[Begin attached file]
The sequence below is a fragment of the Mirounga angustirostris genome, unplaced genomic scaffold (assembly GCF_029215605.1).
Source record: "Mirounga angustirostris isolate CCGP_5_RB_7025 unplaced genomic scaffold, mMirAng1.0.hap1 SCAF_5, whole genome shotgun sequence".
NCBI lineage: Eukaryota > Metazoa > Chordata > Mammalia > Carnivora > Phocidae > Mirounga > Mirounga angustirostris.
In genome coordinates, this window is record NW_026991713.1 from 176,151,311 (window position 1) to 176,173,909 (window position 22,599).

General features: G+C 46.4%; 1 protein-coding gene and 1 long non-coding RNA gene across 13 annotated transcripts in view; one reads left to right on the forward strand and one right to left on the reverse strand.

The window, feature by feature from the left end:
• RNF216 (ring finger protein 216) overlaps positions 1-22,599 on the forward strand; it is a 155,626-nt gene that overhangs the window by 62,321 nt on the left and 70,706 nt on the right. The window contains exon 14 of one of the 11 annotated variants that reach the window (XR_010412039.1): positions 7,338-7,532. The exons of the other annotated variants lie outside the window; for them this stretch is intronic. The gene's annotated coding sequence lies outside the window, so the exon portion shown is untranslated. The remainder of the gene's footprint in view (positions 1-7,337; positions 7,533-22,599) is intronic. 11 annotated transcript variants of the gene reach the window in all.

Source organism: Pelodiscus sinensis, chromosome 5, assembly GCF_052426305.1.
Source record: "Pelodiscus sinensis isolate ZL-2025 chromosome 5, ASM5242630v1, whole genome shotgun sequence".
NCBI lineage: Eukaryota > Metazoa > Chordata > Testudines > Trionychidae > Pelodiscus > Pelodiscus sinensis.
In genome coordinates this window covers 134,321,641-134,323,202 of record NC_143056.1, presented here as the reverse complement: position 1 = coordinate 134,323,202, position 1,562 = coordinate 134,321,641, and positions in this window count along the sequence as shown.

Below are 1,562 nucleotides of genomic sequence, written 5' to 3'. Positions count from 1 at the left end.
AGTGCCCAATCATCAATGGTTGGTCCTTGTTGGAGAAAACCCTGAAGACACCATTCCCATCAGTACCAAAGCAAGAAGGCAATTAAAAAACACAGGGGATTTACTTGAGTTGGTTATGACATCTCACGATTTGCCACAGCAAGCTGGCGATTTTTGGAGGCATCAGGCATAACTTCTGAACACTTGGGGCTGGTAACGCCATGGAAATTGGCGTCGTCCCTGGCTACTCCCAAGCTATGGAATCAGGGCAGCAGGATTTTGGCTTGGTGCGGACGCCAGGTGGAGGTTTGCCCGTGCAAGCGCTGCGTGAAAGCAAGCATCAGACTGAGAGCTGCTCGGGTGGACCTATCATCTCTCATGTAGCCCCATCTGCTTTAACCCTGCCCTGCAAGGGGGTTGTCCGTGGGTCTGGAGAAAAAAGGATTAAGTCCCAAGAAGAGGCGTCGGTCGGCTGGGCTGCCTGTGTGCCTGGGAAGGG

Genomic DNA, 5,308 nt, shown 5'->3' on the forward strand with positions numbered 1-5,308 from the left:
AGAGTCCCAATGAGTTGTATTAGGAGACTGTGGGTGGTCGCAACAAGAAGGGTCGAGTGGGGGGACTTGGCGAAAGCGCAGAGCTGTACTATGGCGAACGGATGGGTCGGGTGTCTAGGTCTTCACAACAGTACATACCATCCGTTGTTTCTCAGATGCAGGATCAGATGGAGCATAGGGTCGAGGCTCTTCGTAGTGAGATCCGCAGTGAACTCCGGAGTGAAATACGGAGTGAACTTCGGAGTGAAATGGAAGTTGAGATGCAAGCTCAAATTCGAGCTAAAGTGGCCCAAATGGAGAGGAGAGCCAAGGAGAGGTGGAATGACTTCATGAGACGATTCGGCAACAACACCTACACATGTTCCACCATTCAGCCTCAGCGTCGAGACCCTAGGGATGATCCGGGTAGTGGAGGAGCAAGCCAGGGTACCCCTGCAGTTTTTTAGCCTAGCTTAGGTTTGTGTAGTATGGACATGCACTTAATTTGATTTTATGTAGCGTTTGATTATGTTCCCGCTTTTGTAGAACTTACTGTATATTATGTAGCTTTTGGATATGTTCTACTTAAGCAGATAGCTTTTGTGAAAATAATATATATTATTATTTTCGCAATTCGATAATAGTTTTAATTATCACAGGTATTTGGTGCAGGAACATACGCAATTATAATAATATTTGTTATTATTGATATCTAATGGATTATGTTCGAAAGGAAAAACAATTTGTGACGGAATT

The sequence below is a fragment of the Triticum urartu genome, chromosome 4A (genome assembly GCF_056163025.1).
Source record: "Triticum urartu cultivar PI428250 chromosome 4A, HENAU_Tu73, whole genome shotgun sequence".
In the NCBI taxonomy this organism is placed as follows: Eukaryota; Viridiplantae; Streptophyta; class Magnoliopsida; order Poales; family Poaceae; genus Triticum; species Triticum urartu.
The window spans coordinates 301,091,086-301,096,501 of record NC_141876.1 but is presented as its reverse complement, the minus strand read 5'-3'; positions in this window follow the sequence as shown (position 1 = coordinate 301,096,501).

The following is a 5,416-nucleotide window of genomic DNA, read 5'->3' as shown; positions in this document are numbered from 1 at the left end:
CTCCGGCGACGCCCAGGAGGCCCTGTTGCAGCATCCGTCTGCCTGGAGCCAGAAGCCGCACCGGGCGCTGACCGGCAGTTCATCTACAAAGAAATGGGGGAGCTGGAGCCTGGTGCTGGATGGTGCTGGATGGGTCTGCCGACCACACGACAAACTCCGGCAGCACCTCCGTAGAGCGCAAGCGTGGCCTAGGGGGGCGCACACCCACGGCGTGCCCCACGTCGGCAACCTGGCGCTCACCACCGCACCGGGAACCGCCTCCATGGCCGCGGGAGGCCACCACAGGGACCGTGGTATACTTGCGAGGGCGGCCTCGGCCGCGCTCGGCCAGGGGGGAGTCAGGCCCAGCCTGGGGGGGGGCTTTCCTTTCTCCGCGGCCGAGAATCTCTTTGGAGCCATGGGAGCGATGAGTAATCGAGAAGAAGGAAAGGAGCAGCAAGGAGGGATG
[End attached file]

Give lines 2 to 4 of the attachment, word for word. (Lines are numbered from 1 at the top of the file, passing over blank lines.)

Source record: "Mirounga angustirostris isolate CCGP_5_RB_7025 unplaced genomic scaffold, mMirAng1.0.hap1 SCAF_5, whole genome shotgun sequence".
NCBI lineage: Eukaryota > Metazoa > Chordata > Mammalia > Carnivora > Phocidae > Mirounga > Mirounga angustirostris.
In genome coordinates, this window is record NW_026991713.1 from 176,151,311 (window position 1) to 176,173,909 (window position 22,599).